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API IAM Security Provider Corsha Raises $12 Million

Washington, DC-based API security firm Corsha has raised $12 million in a Series A funding round led by Ten Eleven Ventures and Razor’s Edge Ventures, with participation from 1843 Capital.

Washington, DC-based API security firm Corsha has raised $12 million in a Series A funding round led by Ten Eleven Ventures and Razor’s Edge Ventures, with participation from 1843 Capital.

The funding will be used to grow the firm’s team and expand its go-to-market capabilities, increase its partnerships with other companies (such as Venafi), and bring new technologies on board. Global expansion will be based on developing relationships with partner organizations, a process that is already under way in Europe.

“It will also partly be used to develop an API security assessment tool that will be freely available for companies to gain a snapshot view of their current API security posture,” Corsha CTO and cofounder Anusha Iyer told SecurityWeek.

Corsha LogoShe noted that the nature of its product allows the company to gather large volumes of data on day-to-day machine-to-machine communications, and the company intends to analyze this data and make it available to its customers.

The growth in cloud, digital transformation and automation has fueled a dramatic rise in the use of APIs – and with that comes an increase in machine-to-machine communications. This has created a major new security issue in machine-to-machine identification and access management.

The core of the Corsha platform is a distributed ledger system. Corsha uses this as an out-of-band element in the generation and use of machine-to-machine MFA. “The process is analogous to Google Authenticator,” explained Iyer. “In one direction you’re keeping in sync with a seed on Google servers, while in the other direction you’re using that to check MFA credentials.”

Where the customer has a machine that should be marked as trusted, the Corsha authenticator is deployed on that machine. “The authenticator is uniquely seeded at the time of deployment,” explained Iyer. “It comes online and establishes a dynamic identity with the ledger network by sending a cryptographic beat to the ledger. The timing is configurable, but every few hours it will send off a new beat. This is built off the previous one, so over time it forms a chained, dynamic trusted identity for the authenticator. Only the most recent beat is used to create the credentials, but the ledger keeps the full history for audit.”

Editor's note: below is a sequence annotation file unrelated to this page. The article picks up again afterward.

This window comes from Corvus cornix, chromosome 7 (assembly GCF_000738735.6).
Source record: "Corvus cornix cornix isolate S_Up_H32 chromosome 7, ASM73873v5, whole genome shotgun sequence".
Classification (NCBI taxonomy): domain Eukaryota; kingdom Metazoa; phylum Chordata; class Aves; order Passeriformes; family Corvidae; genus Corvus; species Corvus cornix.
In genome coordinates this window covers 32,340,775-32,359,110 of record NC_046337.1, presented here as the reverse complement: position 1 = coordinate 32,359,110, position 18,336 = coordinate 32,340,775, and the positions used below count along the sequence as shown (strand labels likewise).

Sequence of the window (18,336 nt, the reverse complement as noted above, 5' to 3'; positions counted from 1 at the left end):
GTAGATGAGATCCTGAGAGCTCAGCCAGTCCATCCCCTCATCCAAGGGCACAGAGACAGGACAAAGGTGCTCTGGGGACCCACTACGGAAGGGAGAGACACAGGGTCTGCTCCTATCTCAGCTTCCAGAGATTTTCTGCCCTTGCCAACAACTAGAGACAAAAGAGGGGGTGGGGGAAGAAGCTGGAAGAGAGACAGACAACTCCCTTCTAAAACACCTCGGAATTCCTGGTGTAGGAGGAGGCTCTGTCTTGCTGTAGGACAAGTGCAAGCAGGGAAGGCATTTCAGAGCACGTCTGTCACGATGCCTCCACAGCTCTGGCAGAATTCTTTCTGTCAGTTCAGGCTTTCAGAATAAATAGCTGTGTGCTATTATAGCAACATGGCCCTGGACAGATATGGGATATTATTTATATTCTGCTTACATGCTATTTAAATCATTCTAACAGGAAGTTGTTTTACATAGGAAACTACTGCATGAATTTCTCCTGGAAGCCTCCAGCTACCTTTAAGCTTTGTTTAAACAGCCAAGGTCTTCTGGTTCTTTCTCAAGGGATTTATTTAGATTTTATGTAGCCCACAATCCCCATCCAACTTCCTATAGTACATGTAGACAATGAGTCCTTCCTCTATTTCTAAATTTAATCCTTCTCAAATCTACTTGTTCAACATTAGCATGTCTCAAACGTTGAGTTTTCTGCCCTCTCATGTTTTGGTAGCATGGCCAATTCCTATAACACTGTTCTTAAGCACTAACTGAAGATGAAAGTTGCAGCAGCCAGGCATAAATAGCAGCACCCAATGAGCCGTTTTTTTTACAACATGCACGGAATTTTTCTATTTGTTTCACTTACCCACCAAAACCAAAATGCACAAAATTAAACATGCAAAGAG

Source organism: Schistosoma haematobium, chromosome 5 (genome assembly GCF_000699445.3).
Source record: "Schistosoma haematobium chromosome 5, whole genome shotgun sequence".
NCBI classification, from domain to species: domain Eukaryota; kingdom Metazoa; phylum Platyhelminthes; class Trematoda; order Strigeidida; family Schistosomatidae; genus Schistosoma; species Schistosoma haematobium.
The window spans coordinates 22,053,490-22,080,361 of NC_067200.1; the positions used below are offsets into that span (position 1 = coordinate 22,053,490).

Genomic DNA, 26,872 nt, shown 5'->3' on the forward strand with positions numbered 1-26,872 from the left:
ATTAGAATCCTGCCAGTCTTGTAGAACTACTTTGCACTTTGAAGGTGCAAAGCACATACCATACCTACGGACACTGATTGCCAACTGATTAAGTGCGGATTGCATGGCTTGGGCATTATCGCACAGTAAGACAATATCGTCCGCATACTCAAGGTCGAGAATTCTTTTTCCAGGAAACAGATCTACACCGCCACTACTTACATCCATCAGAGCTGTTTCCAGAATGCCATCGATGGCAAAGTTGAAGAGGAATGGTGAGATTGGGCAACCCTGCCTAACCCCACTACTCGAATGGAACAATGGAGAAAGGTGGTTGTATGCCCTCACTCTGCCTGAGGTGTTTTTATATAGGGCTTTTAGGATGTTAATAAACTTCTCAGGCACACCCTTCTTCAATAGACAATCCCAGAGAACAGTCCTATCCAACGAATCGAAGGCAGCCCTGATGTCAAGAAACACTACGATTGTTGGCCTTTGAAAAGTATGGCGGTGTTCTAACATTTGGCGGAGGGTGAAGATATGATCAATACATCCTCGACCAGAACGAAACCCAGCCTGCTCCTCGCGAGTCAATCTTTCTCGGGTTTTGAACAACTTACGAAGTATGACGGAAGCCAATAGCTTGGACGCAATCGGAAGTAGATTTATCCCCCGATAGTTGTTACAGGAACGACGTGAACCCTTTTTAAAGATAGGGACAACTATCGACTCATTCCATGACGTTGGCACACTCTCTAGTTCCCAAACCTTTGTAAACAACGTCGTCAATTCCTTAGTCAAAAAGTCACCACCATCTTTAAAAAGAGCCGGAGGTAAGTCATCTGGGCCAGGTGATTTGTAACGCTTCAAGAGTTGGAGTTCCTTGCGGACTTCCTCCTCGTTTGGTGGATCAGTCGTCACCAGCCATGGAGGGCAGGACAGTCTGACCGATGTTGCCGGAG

The company sits at the intersection of API and zero trust, and can provide the MFA and IAM aspect of zero trust in the automation world. While the technology has potentially wider applications, the company is firmly focused on the machine-to-machine IAM problem. Expansion in the IT/OT communications space is possible while remaining within the company’s primary remit.

Since Corsha leverages its distributed ledger system, a new and unique MFA ‘token’ is generated and used for every new machine-to-machine communication. The overhead is minimal, with Iyer claiming it adds no more than a few milliseconds to the access process.

This eliminates one of the major security weaknesses in current API usage – the theft or loss of static secrets. A March 2022 GitGuardian report found that organizations leaked more than 6 million passwords, API keys, and other sensitive data last year, double the number from the previous year. Gartner predicts that API attacks will soon become the most-frequent attack vector causing data breaches for enterprise web applications.

“API secrets are being used as proxies for machine identities – each machine ideally needs its own secret. But these secrets are routinely being shared between machines and leaked in code repositories or CI pipelines at an alarming rate. They’re rarely rotated and often set to never expire,” explained Iyer.

One of the system’s strengths, added CEO and cofounder Chris Simkins, is that it prevents workload spoofing by hackers – the API equivalent of stealing a laptop or phone. “We’ll catch those, and just turn them off even without having to touch the rogue ‘device’. The greater we automate our application development and deployment processes, the more the risk shifts from human to machine. It’s more important than ever to have clear visibility into the machines that are accessing APIs and be able to seamlessly control access,” added Simkins.

If the attempted communication is made without the current unique MFA token, it is simply blocked. “If the MFA fails, the API call fails,” Simkins told SecurityWeek. This Is automatic. The logs provide an alert to the SOC team, and security engineers can investigate the issue with the calling device. However, if the SOC team has other concerns over a device, it can manually notify the Corsha platform, and further API calls from that device are blocked, providing instant mitigation for suspicious behavior.

Related: The Next Big Cyber-Attack Vector: APIs

Related: Salt Security Emerges From Stealth With API Protection Solution

Related: UK-Based API Security Firm 42Crunch Raises $17 Million

Related: Researchers Find Tens of AWS APIs Leaking Sensitive Data

Written By

Kevin Townsend is a Senior Contributor at SecurityWeek. He has been writing about high tech issues since before the birth of Microsoft. For the last 15 years he has specialized in information security; and has had many thousands of articles published in dozens of different magazines – from The Times and the Financial Times to current and long-gone computer magazines.

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